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Do What Thou Wilt: A Life of Aleister Crowley
by Lawrence Sutin
Publisher:
St. Martin’s Griffin, New York 
Year:
2002 
ISBN:
0-312-28897-2 
Categories:
Book Reviews
Reviewed by Justin Case, 6/20/2007

Why, you might ask, is it appropriate to review an Aleister Crowley biography at Erowid? Crowley (1875-1947) is featured in the Erowid character vaults, and for good reason. Not only was he a pioneer in the exploration of consciousness through Eastern mysticism (yoga, meditation, etc.) and Western occult practices and the synergistic combination of these techniques, but he was also a pioneer in the use of certain psychoactive substances. He used these substances to intensify his occult and mystical practices and he used mystical and occult practices to direct his experiences with psychoactive substances. He was doing this in the beginning of the 20th century, no less, blazing his own trail into territories that had not been visited in Western civilization since the Renaissance. As Gerald Suster has written in his much shorter biography The Legacy of the Beast, “Crowley was advocating the method of psychological introspection and he appealed to men of science to become pioneers in the exploration of consciousness, gathering their data from experimentation on themselves with the techniques of Magick and Yoga and also through the carefully observed use of drugs.” Suster points out that this appeal was largely ignored until the 1960s when Timothy Leary, Richard Alpert, Robert S. de Ropp, John Lilly, Robert Anton Wilson and others proceeded to experiment fearlessly and record their results and hypotheses.

Sutin’s biography is certainly not for those who are merely curious or casually interested in Crowley. Sutin gives us nearly five hundred pages of details; no fluff, no sensationalism, and very little speculation. Because of this, Do What Thou Wilt will surely disappoint those who prefer to think that Crowley was a Satan-worshipping black magician, as well as those who place him on a pedestal as a perfected spiritual master or who are looking for juicy tales of sex, drugs, and blasphemy. But anyone who has read Crowley’s autobiographical Confessions of Aleister Crowley should read Do What Thou Wilt to balance out Crowley’s own one-sided version of his life. Also, those who are already familiar with Crowley’s contributions to the study and practice of the occult and who are hungry for a thorough, detail-oriented study of his life would appreciate this book.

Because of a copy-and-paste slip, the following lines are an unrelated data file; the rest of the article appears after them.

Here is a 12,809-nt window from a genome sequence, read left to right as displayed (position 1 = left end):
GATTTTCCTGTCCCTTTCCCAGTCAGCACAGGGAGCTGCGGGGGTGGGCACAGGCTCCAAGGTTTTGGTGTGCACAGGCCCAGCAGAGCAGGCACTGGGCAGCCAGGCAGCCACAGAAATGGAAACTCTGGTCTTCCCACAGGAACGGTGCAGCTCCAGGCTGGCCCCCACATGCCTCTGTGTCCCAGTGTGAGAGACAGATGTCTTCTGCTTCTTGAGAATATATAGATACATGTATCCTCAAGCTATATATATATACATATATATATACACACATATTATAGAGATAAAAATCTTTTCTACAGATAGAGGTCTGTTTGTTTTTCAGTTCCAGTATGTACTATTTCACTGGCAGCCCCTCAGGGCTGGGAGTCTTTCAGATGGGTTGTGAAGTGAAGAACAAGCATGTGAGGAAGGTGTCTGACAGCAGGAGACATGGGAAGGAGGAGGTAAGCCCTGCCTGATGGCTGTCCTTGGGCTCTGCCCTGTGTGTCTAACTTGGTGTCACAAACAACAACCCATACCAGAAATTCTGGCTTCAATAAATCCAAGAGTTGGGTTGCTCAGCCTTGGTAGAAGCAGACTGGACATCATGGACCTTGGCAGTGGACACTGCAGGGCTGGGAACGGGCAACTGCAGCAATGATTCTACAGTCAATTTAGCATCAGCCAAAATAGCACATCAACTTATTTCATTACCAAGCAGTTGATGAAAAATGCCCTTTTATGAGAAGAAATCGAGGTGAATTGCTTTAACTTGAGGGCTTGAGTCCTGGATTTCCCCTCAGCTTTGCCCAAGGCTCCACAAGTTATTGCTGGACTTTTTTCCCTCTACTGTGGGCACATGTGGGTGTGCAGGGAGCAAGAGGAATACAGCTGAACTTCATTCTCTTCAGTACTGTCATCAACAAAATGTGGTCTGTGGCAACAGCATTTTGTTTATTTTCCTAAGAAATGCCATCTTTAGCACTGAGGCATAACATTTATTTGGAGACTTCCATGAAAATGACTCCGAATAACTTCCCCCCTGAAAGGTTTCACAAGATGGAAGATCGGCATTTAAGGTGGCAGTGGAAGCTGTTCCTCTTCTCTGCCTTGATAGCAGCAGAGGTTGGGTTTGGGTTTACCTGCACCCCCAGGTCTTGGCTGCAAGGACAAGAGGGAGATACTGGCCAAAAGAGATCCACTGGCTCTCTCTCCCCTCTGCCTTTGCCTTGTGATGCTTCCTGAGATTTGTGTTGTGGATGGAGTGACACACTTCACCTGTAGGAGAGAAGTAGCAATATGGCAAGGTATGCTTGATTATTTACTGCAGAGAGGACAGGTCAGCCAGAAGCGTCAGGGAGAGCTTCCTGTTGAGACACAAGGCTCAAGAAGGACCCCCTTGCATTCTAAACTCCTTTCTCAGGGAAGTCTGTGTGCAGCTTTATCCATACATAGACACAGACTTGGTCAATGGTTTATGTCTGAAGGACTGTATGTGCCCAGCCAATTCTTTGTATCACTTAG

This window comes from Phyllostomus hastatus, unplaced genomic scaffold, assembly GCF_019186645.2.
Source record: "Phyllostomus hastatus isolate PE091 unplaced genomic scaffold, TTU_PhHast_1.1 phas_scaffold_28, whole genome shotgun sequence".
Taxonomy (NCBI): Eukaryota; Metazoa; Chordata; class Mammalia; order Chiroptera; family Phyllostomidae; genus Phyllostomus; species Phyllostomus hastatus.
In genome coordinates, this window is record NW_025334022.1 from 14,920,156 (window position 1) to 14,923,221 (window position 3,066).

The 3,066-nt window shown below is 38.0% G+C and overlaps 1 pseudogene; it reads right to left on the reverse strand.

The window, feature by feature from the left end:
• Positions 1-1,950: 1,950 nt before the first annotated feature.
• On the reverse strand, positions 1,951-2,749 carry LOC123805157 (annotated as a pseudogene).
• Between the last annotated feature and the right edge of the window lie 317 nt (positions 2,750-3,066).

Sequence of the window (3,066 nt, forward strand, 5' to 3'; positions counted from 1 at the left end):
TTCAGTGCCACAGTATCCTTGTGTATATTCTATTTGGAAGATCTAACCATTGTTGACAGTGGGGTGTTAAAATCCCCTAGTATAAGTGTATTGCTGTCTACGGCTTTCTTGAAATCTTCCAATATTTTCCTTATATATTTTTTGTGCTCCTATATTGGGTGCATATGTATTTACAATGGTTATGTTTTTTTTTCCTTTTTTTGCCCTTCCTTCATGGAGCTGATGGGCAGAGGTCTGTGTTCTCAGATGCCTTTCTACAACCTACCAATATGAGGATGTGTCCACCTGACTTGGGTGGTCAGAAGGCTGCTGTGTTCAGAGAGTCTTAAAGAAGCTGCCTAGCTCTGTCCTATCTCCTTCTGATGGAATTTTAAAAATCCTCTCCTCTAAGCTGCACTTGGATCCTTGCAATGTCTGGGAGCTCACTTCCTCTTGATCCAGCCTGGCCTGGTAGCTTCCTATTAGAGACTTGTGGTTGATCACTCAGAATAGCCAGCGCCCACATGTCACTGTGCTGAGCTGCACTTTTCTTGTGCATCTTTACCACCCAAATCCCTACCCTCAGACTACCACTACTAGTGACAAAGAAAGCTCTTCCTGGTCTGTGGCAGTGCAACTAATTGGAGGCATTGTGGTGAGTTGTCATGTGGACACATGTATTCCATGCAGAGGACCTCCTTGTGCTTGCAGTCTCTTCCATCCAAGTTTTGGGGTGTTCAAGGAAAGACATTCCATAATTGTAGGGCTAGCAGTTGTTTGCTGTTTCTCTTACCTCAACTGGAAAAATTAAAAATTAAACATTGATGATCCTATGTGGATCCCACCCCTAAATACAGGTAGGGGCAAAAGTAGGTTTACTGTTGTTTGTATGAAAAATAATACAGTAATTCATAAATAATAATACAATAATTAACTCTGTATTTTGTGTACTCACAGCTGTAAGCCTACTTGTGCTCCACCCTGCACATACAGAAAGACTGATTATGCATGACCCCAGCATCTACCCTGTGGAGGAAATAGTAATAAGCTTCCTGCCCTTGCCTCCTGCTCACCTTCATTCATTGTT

Unlike any other bio (or auto-bio) I have encountered concerning Crowley, Sutin seems to have no agenda beyond telling us the story of his subject’s life as well as can be gathered from the source material available (which he seems to have studied well). Sutin makes no claims without verifiable sources, and he also does a fine job of carefully and fairly pointing out inconsistencies and differing accounts from different sources (or sometimes from different works by Crowley himself). This is refreshing, as most writers on Crowley seem to want to either condemn or praise him.

Sutin displays considerable insight when he makes his case for the subconscious motives behind Crowley’s strong need to promulgate his new creed and religion, Thelema. Sutin argues that Crowley sought all his life to transcend his deeply ingrained Puritan sense of sin and guilt regarding sex and a few other aspects of his life. But Sutin makes this argument in a cool, detached, and elegantly minimalist fashion. He tastefully points out a few connections between what must have been strong psychological imprints in Crowley’s childhood and strong tendencies in his adult life, and then he lets readers think these out for themselves.

Sutin makes it exhaustively clear that Crowley was often petty, cruel, dishonest, egotistical to the point of megalomania, bigoted, sexist, boastful, obscene, conniving, and—in the latter half of his life—hopelessly addicted to cocaine and heroin and dependent on the generosity or gullibility of others for money. Since Crowley himself downplayed these traits and because his autobiographical Confessions was written about halfway through his life, I again strongly suggest that one does not read Confessions without reading Do What Thou Wilt. At the same time, one should not read Do What Thou Wilt without reading Crowley’s Confessions, Isreal Regardies’s Eye in the Triangle, or some other book that explains Crowley’s magical practice, because—and this is the main fault of Do What Thou Wilt—Sutin gives us almost no understanding of the theory and ritual core of Thelema.